Monday, February 04, 2008

'Twas the Night Before (Super) Tuesday

I'm sitting here in my living room wondering what our political landscape will look like tomorrow night. I'd kind of like to stay up and see the results, as much out of a morbid fascination as of a desire to see who comes out on top. In any case, tomorrow is extremely important and, contrary to my previous thoughts on the matter, California could (finally!) be the spoiler it has always wanted to be.

California has, in essence, 54 separate presidential primary contests. Each district has a winner-take-all result, so it's still possible that any of our (so-called) Republican candidates could walk away with a hefty number of delegates from the Golden State.

For me, however, all of this is really just a numbers game. The numbers of delegates matter less to me than the ideas they represent. In other words, do the Republicans in these contests really want a "conservative" for whom to vote in November, or do they want John McCain?

More and more, as I read of McCain's duplicitous double-talk I fail to understand how any Republican can truly believe that this man will support more than 10% of the party's platform if he becomes the nominee. While McCain tells the Pavlovians what they need to hear so they'll begin salivating and throw their vote his way, his recorded history tells a vastly different story of the man who would "unite the Republican party."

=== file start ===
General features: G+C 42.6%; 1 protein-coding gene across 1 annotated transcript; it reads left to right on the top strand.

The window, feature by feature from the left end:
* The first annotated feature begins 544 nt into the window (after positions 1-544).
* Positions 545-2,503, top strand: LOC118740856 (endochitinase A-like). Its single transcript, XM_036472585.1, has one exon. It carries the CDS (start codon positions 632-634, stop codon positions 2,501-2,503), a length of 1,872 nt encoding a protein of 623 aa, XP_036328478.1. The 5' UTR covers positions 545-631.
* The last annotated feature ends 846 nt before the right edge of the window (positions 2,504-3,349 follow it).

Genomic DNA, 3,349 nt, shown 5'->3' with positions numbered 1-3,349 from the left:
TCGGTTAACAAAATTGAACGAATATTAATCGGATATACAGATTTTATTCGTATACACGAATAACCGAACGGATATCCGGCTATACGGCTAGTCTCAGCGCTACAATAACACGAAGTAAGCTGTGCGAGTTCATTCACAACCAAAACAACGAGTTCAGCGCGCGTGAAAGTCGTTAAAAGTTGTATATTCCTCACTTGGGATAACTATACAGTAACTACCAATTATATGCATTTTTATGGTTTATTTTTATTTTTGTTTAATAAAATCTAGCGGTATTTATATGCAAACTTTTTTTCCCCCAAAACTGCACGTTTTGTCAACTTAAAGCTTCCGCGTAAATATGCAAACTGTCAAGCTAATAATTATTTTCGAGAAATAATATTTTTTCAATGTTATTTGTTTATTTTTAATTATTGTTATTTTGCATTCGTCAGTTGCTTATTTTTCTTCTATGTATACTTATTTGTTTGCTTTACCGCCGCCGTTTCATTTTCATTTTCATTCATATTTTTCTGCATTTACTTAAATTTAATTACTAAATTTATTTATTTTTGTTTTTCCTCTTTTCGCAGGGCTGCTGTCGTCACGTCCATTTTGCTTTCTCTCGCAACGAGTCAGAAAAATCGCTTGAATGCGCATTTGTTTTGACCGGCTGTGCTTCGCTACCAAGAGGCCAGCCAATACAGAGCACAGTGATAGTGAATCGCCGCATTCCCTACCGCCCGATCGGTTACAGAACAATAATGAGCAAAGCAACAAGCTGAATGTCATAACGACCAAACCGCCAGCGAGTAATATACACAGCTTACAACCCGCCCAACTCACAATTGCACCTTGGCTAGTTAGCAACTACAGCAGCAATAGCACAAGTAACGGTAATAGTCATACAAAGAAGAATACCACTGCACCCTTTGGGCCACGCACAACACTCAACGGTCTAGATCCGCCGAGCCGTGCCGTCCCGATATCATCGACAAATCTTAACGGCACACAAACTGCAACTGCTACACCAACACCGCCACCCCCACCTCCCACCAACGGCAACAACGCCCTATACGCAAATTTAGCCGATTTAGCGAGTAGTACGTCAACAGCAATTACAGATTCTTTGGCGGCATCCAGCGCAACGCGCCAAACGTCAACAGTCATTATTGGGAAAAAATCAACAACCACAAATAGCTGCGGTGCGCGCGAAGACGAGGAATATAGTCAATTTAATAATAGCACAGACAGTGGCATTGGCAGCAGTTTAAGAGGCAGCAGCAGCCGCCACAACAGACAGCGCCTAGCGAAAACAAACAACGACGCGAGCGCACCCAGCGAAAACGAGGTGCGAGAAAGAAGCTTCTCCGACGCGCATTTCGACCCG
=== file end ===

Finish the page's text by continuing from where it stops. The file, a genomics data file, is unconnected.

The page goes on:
He's beginning to talk as if he's "learned his lesson" on immigration. So let's assume, for a moment, that this is true. Perhaps McCain really has the seen the light on immigration and will close the borders while working toward setting appropriate caps on permanent stay visas. So tell me, PLEASE, how his buddy Juan Hernandez figures into all of this. Can anyone really believe that this "one region, no borders" panderer is advising his friend McCain to build that fence? Deport criminals who happen to be illegal aliens? Establish firm guidelines on acceptable immigration reform and enforce those guidelines?

I'm sorry, but this issue alone is dangerous and significant enough to me that I will never support McCain for president. I know Hugh Hewitt and others will be sorely disappointed with my refusal to get behind this man if he becomes the nominee, but I can't do it.

And I won't.

Romney, 2008. Even if I have to write his name on the ballot in November.

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